Answer: I am so sorry to hear about your friend losing all of their money. I see that all the time. You work hard your whole life. You go without things so you can save your money. Then you get sick and have to go into a nursing home and lose your life’s savings. It’s sad. There are some things you can do to protect your assets: First, you can look into long-term care insurance. The downside is that it is expensive unless you buy it around age 55. The longer you wait, the more expensive it becomes. However, the newer policies have advantages over the older ones. The State of Michigan now has a Long-Term Care Partnership program. This program will provide a level of asset protection if you have a Partnership policy of long-term care insurance. Basically, it provides dollar for dollar asset protection; For every dollar your long-term care insurance pays out, you can keep a dollar of assets. For instance, if your long-term care insurance pays out $100,000 to the nursing home, you can keep $100,000 of assets and still qualify for Medicaid. Keep in mind that your long-term care insurance must be qualified under Michigan’s Long-Term Care Partnership program. If you are looking into buying a new policy, then talk to your insurance agent about the Partnership program. If you already have a policy, then talk to your insurance agent about making the necessary changes to get your policy qualified under the Partnership program. Long-term care insurance does a lot more than just pay for the nursing home. One of the biggest benefits I see is that it can pay for home care and assisted living. This can help you stay in your home much longer. And if you do need to go into a facility, an assisted living facility is a much better option than a nursing home.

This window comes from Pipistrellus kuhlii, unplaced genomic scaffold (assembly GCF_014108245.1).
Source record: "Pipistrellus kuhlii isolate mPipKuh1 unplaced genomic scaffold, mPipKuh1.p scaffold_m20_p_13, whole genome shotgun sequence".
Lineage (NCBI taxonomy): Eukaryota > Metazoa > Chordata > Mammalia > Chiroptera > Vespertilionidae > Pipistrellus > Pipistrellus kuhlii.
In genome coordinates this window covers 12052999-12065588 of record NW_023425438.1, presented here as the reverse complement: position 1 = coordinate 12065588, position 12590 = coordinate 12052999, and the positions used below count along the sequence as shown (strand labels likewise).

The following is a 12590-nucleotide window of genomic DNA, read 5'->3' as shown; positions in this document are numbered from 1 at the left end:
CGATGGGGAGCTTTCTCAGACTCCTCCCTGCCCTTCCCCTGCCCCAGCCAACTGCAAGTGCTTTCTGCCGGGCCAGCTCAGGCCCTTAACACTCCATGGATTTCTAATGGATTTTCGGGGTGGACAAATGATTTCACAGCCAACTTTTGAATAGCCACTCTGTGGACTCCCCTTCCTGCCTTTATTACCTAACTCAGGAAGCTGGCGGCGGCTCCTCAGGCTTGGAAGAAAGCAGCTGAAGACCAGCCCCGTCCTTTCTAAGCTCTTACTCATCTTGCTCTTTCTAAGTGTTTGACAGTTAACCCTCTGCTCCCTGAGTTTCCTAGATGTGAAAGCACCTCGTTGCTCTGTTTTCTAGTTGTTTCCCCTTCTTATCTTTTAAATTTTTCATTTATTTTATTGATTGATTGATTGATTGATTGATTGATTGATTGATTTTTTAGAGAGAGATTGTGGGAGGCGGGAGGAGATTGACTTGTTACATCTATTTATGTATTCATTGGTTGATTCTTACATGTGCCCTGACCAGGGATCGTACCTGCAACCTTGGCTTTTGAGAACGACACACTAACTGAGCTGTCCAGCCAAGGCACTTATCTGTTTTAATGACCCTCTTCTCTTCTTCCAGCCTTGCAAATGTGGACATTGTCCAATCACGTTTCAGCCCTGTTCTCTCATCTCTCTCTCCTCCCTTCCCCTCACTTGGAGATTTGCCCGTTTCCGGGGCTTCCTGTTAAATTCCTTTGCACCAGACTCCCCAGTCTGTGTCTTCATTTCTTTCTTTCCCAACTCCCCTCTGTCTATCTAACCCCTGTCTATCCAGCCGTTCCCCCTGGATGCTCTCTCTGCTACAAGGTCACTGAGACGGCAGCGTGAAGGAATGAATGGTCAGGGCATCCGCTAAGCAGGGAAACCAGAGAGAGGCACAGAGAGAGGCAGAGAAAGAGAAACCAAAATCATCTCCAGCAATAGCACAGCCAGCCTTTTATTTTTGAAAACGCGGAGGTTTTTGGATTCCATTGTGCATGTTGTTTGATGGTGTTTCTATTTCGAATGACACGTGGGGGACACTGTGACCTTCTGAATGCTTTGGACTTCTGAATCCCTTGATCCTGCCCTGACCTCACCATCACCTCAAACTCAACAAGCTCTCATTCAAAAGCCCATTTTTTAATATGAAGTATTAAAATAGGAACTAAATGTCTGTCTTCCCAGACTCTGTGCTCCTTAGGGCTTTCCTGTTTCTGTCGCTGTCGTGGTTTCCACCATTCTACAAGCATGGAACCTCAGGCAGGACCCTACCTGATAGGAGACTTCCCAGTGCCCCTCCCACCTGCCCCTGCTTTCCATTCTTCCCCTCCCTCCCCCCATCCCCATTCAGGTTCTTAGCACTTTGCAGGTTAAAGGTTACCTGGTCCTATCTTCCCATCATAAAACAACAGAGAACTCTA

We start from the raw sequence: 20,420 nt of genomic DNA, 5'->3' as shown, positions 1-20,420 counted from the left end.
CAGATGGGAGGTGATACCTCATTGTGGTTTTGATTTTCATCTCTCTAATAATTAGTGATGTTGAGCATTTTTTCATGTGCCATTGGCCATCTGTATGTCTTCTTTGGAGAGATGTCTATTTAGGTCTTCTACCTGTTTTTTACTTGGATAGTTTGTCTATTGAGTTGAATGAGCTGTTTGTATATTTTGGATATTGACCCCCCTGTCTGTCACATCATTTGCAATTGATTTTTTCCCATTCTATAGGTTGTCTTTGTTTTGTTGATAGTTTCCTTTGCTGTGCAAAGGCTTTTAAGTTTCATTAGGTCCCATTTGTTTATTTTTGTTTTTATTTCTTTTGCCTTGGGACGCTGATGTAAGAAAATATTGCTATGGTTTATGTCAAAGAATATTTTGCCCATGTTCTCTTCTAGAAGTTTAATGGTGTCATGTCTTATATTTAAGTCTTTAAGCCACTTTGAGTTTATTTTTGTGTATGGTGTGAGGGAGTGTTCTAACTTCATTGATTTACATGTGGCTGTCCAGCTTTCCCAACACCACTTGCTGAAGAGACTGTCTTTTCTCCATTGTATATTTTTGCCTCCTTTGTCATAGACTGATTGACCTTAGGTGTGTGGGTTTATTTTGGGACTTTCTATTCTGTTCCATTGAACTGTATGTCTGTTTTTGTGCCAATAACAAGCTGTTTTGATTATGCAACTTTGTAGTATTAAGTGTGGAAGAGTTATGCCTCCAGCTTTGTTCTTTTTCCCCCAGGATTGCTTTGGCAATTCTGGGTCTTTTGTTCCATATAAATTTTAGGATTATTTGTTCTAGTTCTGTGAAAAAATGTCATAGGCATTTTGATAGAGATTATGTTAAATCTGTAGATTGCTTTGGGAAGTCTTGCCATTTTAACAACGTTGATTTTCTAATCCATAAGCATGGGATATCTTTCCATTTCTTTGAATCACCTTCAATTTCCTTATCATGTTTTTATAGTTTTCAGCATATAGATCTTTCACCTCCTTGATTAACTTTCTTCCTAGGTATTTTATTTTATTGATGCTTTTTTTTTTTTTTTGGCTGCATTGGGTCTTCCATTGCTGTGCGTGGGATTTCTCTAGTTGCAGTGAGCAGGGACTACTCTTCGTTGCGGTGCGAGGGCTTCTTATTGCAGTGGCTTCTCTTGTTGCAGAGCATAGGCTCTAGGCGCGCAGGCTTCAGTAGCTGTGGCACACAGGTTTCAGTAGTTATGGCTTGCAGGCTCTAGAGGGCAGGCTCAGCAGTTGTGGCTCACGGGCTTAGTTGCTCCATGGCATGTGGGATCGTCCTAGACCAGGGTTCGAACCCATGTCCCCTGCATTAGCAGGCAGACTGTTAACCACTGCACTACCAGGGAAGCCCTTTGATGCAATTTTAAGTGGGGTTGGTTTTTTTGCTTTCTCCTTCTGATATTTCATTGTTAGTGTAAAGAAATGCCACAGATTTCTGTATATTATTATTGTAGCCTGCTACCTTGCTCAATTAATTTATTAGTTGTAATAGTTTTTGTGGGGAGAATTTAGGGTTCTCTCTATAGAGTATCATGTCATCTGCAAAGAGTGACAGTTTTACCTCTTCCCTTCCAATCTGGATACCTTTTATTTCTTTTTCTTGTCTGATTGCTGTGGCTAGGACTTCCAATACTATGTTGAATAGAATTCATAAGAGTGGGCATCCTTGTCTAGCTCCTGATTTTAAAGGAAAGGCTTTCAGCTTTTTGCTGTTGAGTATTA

Second, talk to an elder law attorney who specializes in asset protection for nursing home care. There are legal options to protect your assets. For a married couple, up to 100% of their assets may be protected. And for a single person, up to 50% of his or her assets may be protected. Just a side note: I see a lot of people trying to “sell” irrevocable trusts. Those can be very helpful in the right situation which is usually if you have a large estate. But the downside of an irrevocable trust is that once your money goes in, you can’t get it out. As such, it is not available to pay for home care or assisted living. Basically, you are planning to go into a nursing home. Is that what you want? My advice is to get a second opinion before you lock up all your assets in an irrevocable trust.
Michael B. Walling is an Elder Law attorney with an advance Master of Laws degree. He manages The Elder Law Center and the law firm of Michael B. Walling, PLC. Mr. Walling is also a part-time Professor at Western Michigan University. Please email any questions you would like addressed to: email@example.com. This column is intended for general information purposes only and should not be considered as legal advice to any particular person.